I am the CEO of a REIT that invests to create social equity. In partnership with strong nonprofit housing providers, we invest to acquire and maintain the affordability of rental apartment communities that serve families of modest means.
This week, I was honored to be the featured speaker of the Ackman Lecture in Real Estate Ethics and Leadership, a program founded by the Schack Institute, and hosted by New York University. The semi-annual program focuses on leadership in service to underserved communities. My presentation was to an audience of real estate and finance professionals, academics and students on why the nation continues to face a housing affordability crisis, and what we can do about it.
I presented what might seem like every relevant statistic and data point – drawn from many sources, including several organizations that are NHC members.
It is material we all are familiar with. You know the litany: The number of Americans who live paycheck to paycheck. The shortage of housing, particularly affordable housing. The stagnation and decline in incomes. The cost of construction materials and regulatory barriers. The shortage of skilled labor in the construction trades. Housing’s effect on the health and prospects of families and children. The speech was a compilation of talking points that would be handy for any of us to use in our advocacy.
The educated group I was speaking to was eager to hear the case for affordable housing vigorously supported by the data. I did as the old show business axiom says: “Give ‘em what they want.” But I felt it wasn’t enough. I needed to talk about the human element of housing policy that has become even more evident in the pandemic. So, this is what I did.
I turned attention toward the very folks whom my firm seeks to serve, as do NHC and its members. Look, I’m a houser. As I say in the speech, I’ve spent my career applying different tools to the challenge of delivering affordable housing to the people who need it the most. Further, I’m trained as a lawyer and come from generations of progressive Southern lawyers, teachers, ministers, and politicians. What people like us do is tell stories, in hopes of helping us, and the people around us better understand this complex world we live in.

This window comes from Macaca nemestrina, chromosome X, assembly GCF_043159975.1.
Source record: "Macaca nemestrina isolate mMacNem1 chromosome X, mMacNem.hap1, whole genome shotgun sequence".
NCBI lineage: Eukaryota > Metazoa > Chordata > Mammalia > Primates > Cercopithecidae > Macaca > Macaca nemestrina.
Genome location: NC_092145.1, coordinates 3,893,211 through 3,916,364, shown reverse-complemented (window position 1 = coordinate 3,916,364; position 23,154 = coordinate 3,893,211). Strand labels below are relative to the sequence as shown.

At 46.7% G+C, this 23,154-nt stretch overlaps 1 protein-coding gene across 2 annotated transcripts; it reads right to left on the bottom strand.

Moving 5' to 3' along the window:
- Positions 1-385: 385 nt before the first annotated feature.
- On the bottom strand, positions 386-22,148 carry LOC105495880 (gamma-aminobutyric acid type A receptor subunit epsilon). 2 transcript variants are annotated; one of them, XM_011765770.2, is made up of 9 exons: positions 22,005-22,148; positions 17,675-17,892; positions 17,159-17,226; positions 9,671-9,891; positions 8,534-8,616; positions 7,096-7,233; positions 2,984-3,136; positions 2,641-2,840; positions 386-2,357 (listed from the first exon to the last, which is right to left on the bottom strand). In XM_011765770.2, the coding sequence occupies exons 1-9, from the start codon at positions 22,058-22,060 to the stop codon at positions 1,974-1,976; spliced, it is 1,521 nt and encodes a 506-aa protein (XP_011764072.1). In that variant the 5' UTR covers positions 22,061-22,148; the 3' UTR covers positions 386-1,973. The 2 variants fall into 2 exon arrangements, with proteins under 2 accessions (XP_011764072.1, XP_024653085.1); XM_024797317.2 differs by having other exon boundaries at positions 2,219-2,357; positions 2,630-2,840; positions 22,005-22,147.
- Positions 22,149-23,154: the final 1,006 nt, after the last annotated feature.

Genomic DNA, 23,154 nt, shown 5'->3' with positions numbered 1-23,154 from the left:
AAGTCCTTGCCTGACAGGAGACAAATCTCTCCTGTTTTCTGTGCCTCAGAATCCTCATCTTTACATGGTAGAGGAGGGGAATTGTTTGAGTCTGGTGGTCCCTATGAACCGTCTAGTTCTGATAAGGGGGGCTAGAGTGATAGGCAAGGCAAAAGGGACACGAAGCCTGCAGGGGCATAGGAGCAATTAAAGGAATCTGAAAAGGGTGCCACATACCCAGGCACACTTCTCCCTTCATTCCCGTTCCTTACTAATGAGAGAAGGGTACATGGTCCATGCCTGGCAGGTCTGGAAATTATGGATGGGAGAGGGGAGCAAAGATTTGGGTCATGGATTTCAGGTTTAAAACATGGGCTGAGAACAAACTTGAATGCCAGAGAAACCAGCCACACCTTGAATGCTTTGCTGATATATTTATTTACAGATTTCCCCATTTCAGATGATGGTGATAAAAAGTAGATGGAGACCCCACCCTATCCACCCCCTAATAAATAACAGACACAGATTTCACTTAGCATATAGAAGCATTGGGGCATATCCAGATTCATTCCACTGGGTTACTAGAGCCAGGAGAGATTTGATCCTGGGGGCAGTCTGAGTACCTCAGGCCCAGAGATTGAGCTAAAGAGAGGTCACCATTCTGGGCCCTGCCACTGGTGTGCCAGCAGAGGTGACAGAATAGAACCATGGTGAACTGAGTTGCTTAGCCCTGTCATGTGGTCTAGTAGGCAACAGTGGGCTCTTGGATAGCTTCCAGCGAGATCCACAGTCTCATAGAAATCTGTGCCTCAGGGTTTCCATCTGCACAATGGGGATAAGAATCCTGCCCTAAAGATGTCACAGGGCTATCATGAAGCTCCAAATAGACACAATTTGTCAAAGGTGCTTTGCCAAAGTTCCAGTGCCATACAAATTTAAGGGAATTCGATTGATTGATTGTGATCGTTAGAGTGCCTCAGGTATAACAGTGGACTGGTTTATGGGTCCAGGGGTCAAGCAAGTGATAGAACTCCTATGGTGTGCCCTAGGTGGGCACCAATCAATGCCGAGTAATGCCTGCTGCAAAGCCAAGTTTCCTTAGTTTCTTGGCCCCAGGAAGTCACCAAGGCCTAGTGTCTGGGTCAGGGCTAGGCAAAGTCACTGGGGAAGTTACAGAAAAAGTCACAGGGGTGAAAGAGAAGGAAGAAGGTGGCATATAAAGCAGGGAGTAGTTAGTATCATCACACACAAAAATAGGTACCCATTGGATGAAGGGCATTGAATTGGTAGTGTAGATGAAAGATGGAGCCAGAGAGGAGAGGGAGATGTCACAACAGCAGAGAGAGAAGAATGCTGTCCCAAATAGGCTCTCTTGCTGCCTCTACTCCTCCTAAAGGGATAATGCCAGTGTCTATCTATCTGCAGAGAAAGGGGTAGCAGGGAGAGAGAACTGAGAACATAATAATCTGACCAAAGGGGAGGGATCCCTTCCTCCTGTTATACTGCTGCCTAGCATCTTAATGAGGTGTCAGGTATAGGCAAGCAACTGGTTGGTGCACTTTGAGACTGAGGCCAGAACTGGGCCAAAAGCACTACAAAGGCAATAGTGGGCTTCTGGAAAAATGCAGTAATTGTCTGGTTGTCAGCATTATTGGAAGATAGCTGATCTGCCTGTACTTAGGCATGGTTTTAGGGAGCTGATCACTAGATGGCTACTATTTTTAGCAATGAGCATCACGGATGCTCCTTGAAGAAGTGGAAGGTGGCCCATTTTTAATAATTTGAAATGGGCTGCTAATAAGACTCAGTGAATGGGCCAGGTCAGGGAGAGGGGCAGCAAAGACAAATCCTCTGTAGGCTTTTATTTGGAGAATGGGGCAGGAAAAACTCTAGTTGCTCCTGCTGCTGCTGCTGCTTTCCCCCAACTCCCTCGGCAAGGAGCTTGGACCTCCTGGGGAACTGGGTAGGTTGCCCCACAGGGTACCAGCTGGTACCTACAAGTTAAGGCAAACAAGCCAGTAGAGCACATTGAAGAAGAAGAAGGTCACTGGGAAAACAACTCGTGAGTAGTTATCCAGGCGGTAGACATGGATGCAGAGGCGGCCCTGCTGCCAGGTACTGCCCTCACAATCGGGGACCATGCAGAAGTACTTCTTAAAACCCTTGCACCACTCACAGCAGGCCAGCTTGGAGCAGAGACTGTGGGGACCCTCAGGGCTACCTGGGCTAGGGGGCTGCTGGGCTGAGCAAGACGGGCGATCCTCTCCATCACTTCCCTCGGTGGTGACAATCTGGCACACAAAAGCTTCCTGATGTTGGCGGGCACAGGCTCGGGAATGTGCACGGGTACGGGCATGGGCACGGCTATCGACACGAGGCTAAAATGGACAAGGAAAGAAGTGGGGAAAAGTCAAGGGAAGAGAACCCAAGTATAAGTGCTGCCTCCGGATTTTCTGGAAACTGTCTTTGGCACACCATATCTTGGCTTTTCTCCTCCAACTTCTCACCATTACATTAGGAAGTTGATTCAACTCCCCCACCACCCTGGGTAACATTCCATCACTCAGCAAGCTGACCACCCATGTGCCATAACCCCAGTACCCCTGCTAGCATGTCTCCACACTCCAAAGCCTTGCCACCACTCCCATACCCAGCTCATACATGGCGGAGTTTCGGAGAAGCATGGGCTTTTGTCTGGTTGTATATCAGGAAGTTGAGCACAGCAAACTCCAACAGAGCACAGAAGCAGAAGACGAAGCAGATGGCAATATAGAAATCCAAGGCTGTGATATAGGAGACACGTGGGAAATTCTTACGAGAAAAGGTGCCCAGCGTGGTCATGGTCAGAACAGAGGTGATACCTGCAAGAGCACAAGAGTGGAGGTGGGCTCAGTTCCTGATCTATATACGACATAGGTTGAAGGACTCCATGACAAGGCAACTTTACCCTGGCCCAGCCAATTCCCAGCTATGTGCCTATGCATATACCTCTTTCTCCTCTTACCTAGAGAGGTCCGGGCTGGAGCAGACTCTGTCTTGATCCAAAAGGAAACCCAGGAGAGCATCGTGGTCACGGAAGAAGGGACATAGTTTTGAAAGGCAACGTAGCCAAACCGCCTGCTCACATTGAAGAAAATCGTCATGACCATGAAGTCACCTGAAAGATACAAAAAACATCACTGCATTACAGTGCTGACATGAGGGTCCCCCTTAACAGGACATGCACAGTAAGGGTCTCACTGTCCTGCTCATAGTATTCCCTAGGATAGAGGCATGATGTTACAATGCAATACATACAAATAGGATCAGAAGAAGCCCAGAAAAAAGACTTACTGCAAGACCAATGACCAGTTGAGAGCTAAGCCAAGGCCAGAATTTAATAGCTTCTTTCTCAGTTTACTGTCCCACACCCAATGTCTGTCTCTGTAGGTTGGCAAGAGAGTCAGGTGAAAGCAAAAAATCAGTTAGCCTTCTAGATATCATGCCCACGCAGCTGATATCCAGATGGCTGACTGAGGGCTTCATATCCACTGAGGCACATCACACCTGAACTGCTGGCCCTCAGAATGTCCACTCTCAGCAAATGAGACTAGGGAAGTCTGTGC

When I spoke this week to an audience comprised primarily of academics and investors, I felt I had to go beyond abstract numbers and try to touch them at the everyday level. Quite frankly, all of us in the housing ecosystem struggle sometimes to do that. It’s an occupational hazard of working in a field that is full of smart, committed people who want to make sure that we speak in a substantive way about housing. But as a result, our advocacy can sometimes be too abstract to actually move those whom we need to affect the most.
With that in mind, I asked the group to think about the people in their own lives they rely on. The people that so many of us suddenly missed once the pandemic took hold. The grocery, restaurant and hospitality workers. The staff at the county parks and rec department’s senior exercise program your mother-in-law used to do.
The trainers at the neighborhood YMCA gym. The guys at the local hardware store who could help you figure out how to fix anything.
And I asked the group, who have we been particularly grateful for during the pandemic? The answer was obvious. The nurses, lab techs and orderlies who kept the hospitals and doctors’ offices and health clinics going. The delivery drivers who delivered essential items so you could stay safe at home.
The teachers who figured out how to juggle in-person and remote learning on an on-again/off-again schedule. The folks at the delis and barbecue joints who figured out the new logistics of interrupted supply chains, varying staff needs, and outdoor pickup windows.
And in the case of any major emergency or natural disaster, who will you need first? Emergency workers, public safety officers, transportation workers, construction workers, and sanitation workers.
These are the folks who are affected by the housing crisis, who worry that they won’t be able to remain in the communities they love and serve because they simply can’t afford it anymore. The folks who are forced to double and triple up in apartments because there aren’t any affordable options in their areas. These are the folks that we serve because we know that if we are going to have communities that provide vital things we all want and need, we need housing that meets their needs.
We also know that to recruit influencers to our cause, we need to paint a clear picture of the people in their own lives they depend on, and who require better and more affordable places to live. Our job is to win hearts, not just minds. The better we are at doing that, the more effective we will be at showing why the need for affordable housing is real and urgent.
McCulloch is chair of NHC’s Board of Governors and president and CEO of the Housing Partnership Equity Trust.